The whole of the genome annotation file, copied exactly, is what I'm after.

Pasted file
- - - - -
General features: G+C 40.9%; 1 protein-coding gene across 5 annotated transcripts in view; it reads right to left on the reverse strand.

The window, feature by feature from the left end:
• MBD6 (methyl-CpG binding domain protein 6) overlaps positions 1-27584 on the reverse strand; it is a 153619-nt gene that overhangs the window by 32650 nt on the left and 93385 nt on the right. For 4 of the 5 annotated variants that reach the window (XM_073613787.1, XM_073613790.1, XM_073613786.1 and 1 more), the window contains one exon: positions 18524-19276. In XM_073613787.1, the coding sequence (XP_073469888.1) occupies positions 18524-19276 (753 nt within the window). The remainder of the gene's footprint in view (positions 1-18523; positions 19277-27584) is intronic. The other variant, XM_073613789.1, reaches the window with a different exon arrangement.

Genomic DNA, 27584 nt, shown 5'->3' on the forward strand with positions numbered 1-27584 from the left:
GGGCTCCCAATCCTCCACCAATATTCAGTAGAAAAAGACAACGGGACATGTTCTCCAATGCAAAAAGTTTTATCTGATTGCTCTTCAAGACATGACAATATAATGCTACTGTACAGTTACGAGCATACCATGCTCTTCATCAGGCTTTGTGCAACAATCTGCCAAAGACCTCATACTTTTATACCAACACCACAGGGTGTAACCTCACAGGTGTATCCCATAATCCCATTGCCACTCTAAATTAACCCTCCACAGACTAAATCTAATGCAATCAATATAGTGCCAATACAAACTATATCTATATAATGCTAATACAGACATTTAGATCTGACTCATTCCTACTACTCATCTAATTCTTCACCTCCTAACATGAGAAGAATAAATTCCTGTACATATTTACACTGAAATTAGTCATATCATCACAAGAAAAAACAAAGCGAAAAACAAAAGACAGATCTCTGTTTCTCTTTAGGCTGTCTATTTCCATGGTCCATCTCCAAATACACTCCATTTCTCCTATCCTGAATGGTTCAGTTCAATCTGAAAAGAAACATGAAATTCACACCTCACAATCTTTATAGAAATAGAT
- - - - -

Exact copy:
General features: G+C 40.9%; 1 protein-coding gene across 5 annotated transcripts in view; it reads right to left on the reverse strand.

The window, feature by feature from the left end:
• MBD6 (methyl-CpG binding domain protein 6) overlaps positions 1-27584 on the reverse strand; it is a 153619-nt gene that overhangs the window by 32650 nt on the left and 93385 nt on the right. For 4 of the 5 annotated variants that reach the window (XM_073613787.1, XM_073613790.1, XM_073613786.1 and 1 more), the window contains one exon: positions 18524-19276. In XM_073613787.1, the coding sequence (XP_073469888.1) occupies positions 18524-19276 (753 nt within the window). The remainder of the gene's footprint in view (positions 1-18523; positions 19277-27584) is intronic. The other variant, XM_073613789.1, reaches the window with a different exon arrangement.

Genomic DNA, 27584 nt, shown 5'->3' on the forward strand with positions numbered 1-27584 from the left:
GGGCTCCCAATCCTCCACCAATATTCAGTAGAAAAAGACAACGGGACATGTTCTCCAATGCAAAAAGTTTTATCTGATTGCTCTTCAAGACATGACAATATAATGCTACTGTACAGTTACGAGCATACCATGCTCTTCATCAGGCTTTGTGCAACAATCTGCCAAAGACCTCATACTTTTATACCAACACCACAGGGTGTAACCTCACAGGTGTATCCCATAATCCCATTGCCACTCTAAATTAACCCTCCACAGACTAAATCTAATGCAATCAATATAGTGCCAATACAAACTATATCTATATAATGCTAATACAGACATTTAGATCTGACTCATTCCTACTACTCATCTAATTCTTCACCTCCTAACATGAGAAGAATAAATTCCTGTACATATTTACACTGAAATTAGTCATATCATCACAAGAAAAAACAAAGCGAAAAACAAAAGACAGATCTCTGTTTCTCTTTAGGCTGTCTATTTCCATGGTCCATCTCCAAATACACTCCATTTCTCCTATCCTGAATGGTTCAGTTCAATCTGAAAAGAAACATGAAATTCACACCTCACAATCTTTATAGAAATAGAT